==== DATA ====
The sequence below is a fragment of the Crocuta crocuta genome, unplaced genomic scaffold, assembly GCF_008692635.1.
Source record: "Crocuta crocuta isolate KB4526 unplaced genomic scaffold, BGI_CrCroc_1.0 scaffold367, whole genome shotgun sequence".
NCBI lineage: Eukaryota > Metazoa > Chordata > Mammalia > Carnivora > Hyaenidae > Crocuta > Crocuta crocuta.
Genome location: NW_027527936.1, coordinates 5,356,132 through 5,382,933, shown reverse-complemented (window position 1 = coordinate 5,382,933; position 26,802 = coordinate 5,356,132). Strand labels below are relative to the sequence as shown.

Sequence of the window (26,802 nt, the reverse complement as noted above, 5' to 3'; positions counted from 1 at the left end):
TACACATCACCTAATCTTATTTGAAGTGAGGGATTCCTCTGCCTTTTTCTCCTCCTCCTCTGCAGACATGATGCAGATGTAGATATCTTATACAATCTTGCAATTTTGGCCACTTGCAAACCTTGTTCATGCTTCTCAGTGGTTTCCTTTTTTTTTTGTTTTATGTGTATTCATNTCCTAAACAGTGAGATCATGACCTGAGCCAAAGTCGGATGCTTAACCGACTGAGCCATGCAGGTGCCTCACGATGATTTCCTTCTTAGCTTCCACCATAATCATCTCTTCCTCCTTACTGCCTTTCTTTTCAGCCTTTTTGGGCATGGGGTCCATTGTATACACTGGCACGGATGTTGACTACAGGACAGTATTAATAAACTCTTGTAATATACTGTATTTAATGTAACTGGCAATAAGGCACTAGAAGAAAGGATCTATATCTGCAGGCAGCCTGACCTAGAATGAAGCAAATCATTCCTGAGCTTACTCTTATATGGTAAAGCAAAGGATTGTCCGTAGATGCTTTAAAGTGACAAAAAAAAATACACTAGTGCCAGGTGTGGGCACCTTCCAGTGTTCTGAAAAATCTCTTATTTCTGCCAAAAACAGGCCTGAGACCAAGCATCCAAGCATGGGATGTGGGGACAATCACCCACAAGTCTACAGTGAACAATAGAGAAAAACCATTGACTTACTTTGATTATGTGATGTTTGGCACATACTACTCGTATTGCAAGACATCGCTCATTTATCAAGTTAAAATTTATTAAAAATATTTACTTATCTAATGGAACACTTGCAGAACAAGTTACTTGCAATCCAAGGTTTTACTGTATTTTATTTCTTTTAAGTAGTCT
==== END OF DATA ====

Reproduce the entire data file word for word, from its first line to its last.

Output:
The sequence below is a fragment of the Crocuta crocuta genome, unplaced genomic scaffold, assembly GCF_008692635.1.
Source record: "Crocuta crocuta isolate KB4526 unplaced genomic scaffold, BGI_CrCroc_1.0 scaffold367, whole genome shotgun sequence".
NCBI lineage: Eukaryota > Metazoa > Chordata > Mammalia > Carnivora > Hyaenidae > Crocuta > Crocuta crocuta.
Genome location: NW_027527936.1, coordinates 5,356,132 through 5,382,933, shown reverse-complemented (window position 1 = coordinate 5,382,933; position 26,802 = coordinate 5,356,132). Strand labels below are relative to the sequence as shown.

Sequence of the window (26,802 nt, the reverse complement as noted above, 5' to 3'; positions counted from 1 at the left end):
TACACATCACCTAATCTTATTTGAAGTGAGGGATTCCTCTGCCTTTTTCTCCTCCTCCTCTGCAGACATGATGCAGATGTAGATATCTTATACAATCTTGCAATTTTGGCCACTTGCAAACCTTGTTCATGCTTCTCAGTGGTTTCCTTTTTTTTTTGTTTTATGTGTATTCATNTCCTAAACAGTGAGATCATGACCTGAGCCAAAGTCGGATGCTTAACCGACTGAGCCATGCAGGTGCCTCACGATGATTTCCTTCTTAGCTTCCACCATAATCATCTCTTCCTCCTTACTGCCTTTCTTTTCAGCCTTTTTGGGCATGGGGTCCATTGTATACACTGGCACGGATGTTGACTACAGGACAGTATTAATAAACTCTTGTAATATACTGTATTTAATGTAACTGGCAATAAGGCACTAGAAGAAAGGATCTATATCTGCAGGCAGCCTGACCTAGAATGAAGCAAATCATTCCTGAGCTTACTCTTATATGGTAAAGCAAAGGATTGTCCGTAGATGCTTTAAAGTGACAAAAAAAAATACACTAGTGCCAGGTGTGGGCACCTTCCAGTGTTCTGAAAAATCTCTTATTTCTGCCAAAAACAGGCCTGAGACCAAGCATCCAAGCATGGGATGTGGGGACAATCACCCACAAGTCTACAGTGAACAATAGAGAAAAACCATTGACTTACTTTGATTATGTGATGTTTGGCACATACTACTCGTATTGCAAGACATCGCTCATTTATCAAGTTAAAATTTATTAAAAATATTTACTTATCTAATGGAACACTTGCAGAACAAGTTACTTGCAATCCAAGGTTTTACTGTATTTTATTTCTTTTAAGTAGTCT